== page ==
What does life at home mean to people living in Phnom Penh? 

This was the question that drove Hok Kang and his team on an eye-opening journey to discover how urban residents really live in Cambodia. Hok is co-founder and Managing Director of Urbanland - the developer behind such eye[1]catching projects as Raintree and Embassy Central in Phnom Penh, and Treeline Urban Resort in Siem Reap. Urbanland’s upcoming borey project, Chankiri Palm Creek in the south of Phnom Penh, will be the truest expression to date of their people-centric design approach. 

The 37-year old architect, who was recently named Cambodia’s Real Estate Personality of 2020, is attuned to what people say when they talk about their lives and the spaces in which they live. “The only way to learn what people need from their space is to talk and listen to people who are at different stages of their lives. Each story is unique, so it’s important to listen,” said Hok. And that’s exactly what he has done, embarking on an ambitious research project looking into the domestic lives of Phnom Penh residents. 


With the intention of creating better homes for a new generation of aspirational middle-class Cambodians, Hok and his team had set up focus groups and sent out survey questionnaires to find out more about the spaces in which people live and their changing needs. Many of the findings, published in a white paper called ‘The Future of Home’, will be familiar to Cambodians, especially those who were born in the post-war era. “A lot of people in the post-war generation, like me, grew up in a dark and dingy place with poor interior lighting, poor ventilation, and little consideration given to design and space. I believe they want and deserve more from the homes that will be the biggest single investment they make in their lives,” Hok said. 

The research found that more than half of urban Cambodians spend most of their time at home in their bedrooms due to a lack of space and privacy in their living rooms. Living rooms are often over-cramped for many residents, with 80% of those living in a link house, shophouse or flat house using the space to park their cars or motorbikes inside. The study also revealed that design quality, security, and a sense of community were all very important considerations for participants.

“As a developer, we have a responsibility to do something about this. My hope is that by putting people at the heart of everything we do, we will enable everyone to live better and help achieve their aspirations,” reflected Hok. 

Hok experienced first-hand how different cultures use design and urban planning to improve the lives of their residents during his studies overseas. He was a scholarship student at Singapore’s Anglo-Chinese School, studied Architecture and Entrepreneurship at Washington University in St Louis, USA, and participated in an exchange programme in Denmark before working in Japan. Hok returned to Cambodia in 2009, and co-founded Brown Coffee, his first business venture which was guided by the distinctive people-centric design philosophy that has been a constant in all of his subsequent work. “We thought from the perspective of our potential customers, about what they needed to relax and to feel at home. They may be coming from a dingy, dark shophouse so we needed to create a space that contrasts with that,” explained Hok.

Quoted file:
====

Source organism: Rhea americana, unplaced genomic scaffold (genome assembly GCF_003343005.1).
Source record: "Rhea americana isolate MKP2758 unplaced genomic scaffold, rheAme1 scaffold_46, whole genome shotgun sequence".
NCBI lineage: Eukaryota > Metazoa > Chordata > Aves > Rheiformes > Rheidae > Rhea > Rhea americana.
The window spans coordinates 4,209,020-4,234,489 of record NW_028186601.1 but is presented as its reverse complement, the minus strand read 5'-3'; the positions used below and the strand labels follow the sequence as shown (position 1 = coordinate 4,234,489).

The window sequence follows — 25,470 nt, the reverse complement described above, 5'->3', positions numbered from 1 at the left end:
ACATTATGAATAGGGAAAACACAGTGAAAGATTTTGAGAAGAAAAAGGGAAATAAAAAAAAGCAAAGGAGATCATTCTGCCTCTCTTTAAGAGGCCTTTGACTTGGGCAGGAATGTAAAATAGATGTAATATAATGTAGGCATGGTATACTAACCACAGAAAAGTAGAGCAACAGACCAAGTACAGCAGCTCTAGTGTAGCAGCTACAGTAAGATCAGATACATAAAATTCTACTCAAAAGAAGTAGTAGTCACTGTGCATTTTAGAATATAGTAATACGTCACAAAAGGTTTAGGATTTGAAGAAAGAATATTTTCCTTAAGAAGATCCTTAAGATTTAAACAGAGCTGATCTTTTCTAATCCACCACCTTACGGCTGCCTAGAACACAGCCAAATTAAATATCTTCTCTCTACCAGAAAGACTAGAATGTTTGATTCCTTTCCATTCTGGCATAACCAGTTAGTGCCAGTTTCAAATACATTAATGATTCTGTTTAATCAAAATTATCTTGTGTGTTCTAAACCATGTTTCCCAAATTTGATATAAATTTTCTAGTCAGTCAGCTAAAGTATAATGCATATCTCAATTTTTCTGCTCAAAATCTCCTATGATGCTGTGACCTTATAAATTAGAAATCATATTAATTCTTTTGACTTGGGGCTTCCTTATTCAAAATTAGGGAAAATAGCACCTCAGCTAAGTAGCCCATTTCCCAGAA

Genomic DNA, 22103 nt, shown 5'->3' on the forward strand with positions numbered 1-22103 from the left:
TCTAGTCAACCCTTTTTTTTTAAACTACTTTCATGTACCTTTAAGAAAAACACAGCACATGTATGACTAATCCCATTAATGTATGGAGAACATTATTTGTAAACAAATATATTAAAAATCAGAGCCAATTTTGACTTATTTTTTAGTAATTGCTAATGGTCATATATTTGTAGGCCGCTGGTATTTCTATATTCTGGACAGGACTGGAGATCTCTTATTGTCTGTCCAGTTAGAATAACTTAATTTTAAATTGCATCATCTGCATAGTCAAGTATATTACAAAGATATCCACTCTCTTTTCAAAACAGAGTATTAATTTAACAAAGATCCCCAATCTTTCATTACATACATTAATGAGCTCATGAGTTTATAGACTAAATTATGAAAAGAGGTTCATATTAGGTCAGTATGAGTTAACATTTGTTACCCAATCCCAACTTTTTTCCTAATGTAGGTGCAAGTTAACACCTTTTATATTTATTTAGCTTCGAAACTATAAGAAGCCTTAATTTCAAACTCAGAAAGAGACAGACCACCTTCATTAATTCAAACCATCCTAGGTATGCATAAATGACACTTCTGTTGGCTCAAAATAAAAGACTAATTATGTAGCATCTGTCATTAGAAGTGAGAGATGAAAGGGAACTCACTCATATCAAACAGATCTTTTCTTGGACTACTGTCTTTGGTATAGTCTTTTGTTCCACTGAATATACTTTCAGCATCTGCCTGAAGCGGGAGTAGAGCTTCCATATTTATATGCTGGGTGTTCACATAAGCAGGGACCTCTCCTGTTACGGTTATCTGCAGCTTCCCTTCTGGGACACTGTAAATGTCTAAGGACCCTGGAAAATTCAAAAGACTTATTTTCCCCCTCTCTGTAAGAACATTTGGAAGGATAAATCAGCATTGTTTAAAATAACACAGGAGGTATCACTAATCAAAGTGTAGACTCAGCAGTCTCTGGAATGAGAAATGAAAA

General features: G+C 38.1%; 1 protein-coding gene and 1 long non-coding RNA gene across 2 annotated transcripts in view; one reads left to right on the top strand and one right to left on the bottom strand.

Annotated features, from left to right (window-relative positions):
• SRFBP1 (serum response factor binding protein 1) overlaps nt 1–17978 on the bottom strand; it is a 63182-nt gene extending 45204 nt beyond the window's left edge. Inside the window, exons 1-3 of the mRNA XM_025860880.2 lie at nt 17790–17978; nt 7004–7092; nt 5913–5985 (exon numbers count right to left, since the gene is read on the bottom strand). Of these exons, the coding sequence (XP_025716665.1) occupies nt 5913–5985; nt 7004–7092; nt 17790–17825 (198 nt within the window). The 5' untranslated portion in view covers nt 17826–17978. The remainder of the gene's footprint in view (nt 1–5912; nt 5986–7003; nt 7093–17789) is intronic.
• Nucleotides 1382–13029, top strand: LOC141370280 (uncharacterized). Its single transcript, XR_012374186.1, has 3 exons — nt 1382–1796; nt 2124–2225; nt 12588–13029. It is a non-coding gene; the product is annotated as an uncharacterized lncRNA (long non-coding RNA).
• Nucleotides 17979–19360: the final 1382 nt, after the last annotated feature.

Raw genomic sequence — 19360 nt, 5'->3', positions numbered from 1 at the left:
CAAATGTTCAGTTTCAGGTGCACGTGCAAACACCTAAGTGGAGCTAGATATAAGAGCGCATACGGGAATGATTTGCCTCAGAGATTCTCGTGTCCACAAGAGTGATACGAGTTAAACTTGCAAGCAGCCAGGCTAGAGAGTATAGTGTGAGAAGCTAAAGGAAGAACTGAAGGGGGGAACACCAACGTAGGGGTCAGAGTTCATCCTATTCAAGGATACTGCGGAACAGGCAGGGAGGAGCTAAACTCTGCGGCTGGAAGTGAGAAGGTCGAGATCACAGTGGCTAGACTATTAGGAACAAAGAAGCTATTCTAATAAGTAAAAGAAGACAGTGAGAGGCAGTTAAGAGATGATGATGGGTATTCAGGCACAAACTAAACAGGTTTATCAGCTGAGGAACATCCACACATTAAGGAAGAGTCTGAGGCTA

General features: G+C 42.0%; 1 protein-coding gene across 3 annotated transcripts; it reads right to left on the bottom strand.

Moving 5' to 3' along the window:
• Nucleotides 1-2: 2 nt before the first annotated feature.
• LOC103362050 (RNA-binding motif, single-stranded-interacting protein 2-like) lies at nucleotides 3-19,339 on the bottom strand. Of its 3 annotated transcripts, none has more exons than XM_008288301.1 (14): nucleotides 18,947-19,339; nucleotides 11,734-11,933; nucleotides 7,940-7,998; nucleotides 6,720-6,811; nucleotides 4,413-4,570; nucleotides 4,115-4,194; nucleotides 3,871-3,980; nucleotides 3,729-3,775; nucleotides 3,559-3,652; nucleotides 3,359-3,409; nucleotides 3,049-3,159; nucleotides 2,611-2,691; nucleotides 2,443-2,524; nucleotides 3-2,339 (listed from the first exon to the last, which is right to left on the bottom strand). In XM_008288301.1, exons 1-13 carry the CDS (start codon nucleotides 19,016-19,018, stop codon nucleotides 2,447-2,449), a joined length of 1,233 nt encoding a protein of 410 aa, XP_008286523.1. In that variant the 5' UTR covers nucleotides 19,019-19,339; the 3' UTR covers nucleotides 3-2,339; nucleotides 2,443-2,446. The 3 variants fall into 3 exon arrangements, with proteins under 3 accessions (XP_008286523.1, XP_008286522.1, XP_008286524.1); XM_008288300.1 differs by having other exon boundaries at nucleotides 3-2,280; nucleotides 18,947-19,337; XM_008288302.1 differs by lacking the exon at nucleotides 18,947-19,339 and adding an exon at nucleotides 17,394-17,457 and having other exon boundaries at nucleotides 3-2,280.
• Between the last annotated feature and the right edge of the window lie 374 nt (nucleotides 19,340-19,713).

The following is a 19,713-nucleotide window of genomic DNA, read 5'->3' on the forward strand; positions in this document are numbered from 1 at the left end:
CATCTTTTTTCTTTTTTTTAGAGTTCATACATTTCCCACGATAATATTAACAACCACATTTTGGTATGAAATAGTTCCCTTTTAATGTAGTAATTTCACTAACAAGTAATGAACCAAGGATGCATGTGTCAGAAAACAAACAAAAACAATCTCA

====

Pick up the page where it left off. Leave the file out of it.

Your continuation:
Having co-founded Urbanland in 2013, Hok and his team applied their design approach across residential, commercial and hospitality projects, leading to award[1]winning developments like Raintree, Embassy Central, and Treeline Urban Resort. Proud of his accomplishments to date, Hok is not resting on his laurels. As a restless creator with grand designs for future developments, Chankiri Palm Creek is the latest project to absorb him and one to which he is rigorously applying the data his team has gathered through their market research. Hok believes Chankiri will be a game changer, transforming the way people live in the city. “We have learned so much about what this generation is looking for and we have brought a lot of that into the design and planning for Chankiri Palm Creek,” he said. 

“We’re focused on creating functional, well-lit, well-ventilated spaces that can be easily adapted to suit people’s changing needs.” 

Bringing that same focus to the outdoor environment, Chankiri Palm Creek masterplan includes shaded green spaces catering to elderly residents alongside communal gardens where younger residents can grow vegetables and educate their children. The importance of ‘greening’ the urban environment to improve the lives of Cambodia’s city dwellers is not limited to just the projects Hok and Urbanland are developing. He observed that shade from trees can reduce streetside temperatures by a blissful 5 degrees. “I would love to do more to repopulate our streets with more trees,” he said with a smile. However, Hok is realistic about how far one man’s vision can transform our urban landscapes. 

“As an entrepreneur, I realise that Urbanland alone cannot shape how Cambodian cities grow because we cannot build that fast on our own,” he contemplated. “Our hope is that by being committed to quality, durability and craftsmanship, and constantly making improvements, we can get people asking ‘Why can’t all houses be like Chankiri, or why can’t all office spaces be like Raintree’. If we can inspire others to create better spaces in our country, that makes me happy.”

Source: Focus Cambodia



 
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